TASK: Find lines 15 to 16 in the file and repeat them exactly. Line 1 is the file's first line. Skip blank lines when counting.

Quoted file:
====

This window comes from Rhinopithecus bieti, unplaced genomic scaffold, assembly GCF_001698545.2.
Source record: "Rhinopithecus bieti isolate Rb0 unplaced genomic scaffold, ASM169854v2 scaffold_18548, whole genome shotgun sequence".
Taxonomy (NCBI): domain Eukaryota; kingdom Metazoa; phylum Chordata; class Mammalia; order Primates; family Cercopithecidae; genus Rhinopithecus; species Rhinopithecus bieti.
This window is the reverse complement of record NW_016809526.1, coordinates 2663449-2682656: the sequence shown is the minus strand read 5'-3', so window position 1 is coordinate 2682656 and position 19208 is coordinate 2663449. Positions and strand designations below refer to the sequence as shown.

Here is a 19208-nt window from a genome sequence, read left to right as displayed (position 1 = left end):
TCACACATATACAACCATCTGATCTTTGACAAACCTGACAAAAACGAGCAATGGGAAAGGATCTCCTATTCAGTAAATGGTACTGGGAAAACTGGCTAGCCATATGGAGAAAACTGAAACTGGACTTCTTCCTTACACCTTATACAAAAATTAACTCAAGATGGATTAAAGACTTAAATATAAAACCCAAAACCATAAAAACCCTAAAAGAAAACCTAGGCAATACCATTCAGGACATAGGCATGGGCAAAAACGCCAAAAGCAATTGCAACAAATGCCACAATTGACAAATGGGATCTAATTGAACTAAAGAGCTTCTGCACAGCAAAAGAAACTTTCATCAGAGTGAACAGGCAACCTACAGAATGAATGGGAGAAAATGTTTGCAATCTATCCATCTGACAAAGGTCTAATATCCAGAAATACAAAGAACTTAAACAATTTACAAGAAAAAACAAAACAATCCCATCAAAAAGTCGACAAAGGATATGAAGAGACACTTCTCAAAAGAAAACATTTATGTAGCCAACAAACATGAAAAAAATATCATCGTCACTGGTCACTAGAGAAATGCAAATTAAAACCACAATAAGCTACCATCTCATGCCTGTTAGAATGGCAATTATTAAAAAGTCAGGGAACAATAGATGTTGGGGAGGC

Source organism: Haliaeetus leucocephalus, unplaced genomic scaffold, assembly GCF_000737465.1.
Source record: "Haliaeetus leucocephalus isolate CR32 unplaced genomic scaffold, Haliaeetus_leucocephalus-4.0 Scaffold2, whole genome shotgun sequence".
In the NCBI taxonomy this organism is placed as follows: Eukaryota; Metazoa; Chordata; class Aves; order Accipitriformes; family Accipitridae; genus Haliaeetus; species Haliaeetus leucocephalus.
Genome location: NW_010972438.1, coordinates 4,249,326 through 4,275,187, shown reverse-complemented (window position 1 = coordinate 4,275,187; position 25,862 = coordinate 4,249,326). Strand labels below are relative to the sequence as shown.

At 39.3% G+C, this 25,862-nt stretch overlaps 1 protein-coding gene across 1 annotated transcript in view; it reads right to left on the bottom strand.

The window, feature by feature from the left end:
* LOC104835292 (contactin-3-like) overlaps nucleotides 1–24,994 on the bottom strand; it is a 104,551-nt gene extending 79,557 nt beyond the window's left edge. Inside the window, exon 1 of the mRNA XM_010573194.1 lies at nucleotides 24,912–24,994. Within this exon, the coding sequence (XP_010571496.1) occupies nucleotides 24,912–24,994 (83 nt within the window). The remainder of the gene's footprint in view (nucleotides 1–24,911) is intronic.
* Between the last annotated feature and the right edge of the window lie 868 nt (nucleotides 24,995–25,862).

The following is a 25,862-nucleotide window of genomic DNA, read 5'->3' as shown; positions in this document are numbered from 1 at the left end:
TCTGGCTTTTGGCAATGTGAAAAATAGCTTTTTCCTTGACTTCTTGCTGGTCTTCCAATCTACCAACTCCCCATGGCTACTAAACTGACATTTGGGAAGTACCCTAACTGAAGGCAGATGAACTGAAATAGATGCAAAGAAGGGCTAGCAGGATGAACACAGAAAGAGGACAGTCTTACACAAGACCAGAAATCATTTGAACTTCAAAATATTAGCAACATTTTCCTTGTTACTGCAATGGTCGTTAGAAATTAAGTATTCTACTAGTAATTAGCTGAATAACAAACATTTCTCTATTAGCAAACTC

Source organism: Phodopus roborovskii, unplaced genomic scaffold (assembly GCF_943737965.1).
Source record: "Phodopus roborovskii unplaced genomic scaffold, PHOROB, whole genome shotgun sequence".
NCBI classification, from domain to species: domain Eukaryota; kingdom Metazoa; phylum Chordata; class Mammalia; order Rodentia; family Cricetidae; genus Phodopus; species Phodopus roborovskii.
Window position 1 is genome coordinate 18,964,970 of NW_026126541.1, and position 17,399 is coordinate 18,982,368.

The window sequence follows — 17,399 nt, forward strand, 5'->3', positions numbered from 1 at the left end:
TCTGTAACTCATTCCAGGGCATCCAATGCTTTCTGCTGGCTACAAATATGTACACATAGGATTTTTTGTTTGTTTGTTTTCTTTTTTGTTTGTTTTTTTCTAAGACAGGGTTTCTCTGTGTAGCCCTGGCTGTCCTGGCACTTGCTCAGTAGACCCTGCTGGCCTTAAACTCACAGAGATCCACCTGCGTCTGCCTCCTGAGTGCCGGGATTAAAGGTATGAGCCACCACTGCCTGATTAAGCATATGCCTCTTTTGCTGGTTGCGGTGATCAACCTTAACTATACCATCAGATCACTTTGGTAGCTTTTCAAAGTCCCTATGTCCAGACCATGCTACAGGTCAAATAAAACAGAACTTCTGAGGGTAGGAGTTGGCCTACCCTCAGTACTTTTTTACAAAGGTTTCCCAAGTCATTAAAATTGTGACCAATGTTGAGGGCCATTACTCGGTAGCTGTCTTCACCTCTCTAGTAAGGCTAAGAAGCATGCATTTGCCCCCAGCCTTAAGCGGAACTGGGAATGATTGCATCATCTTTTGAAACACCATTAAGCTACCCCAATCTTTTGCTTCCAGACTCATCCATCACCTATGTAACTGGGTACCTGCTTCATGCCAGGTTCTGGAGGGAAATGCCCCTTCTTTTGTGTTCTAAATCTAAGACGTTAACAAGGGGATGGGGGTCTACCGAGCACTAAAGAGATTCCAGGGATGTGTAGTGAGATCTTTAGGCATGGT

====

The following is a 25,862-nucleotide window of genomic DNA, read 5'->3' as shown; positions in this document are numbered from 1 at the left end:
TCTGGCTTTTGGCAATGTGAAAAATAGCTTTTTCCTTGACTTCTTGCTGGTCTTCCAATCTACCAACTCCCCATGGCTACTAAACTGACATTTGGGAAGTACCCTAACTGAAGGCAGATGAACTGAAATAGATGCAAAGAAGGGCTAGCAGGATGAACACAGAAAGAGGACAGTCTTACACAAGACCAGAAATCATTTGAACTTCAAAATATTAGCAACATTTTCCTTGTTACTGCAATGGTCGTTAGAAATTAAGTATTCTACTAGTAATTAGCTGAATAACAAACATTTCTCTATTAGCAAACTC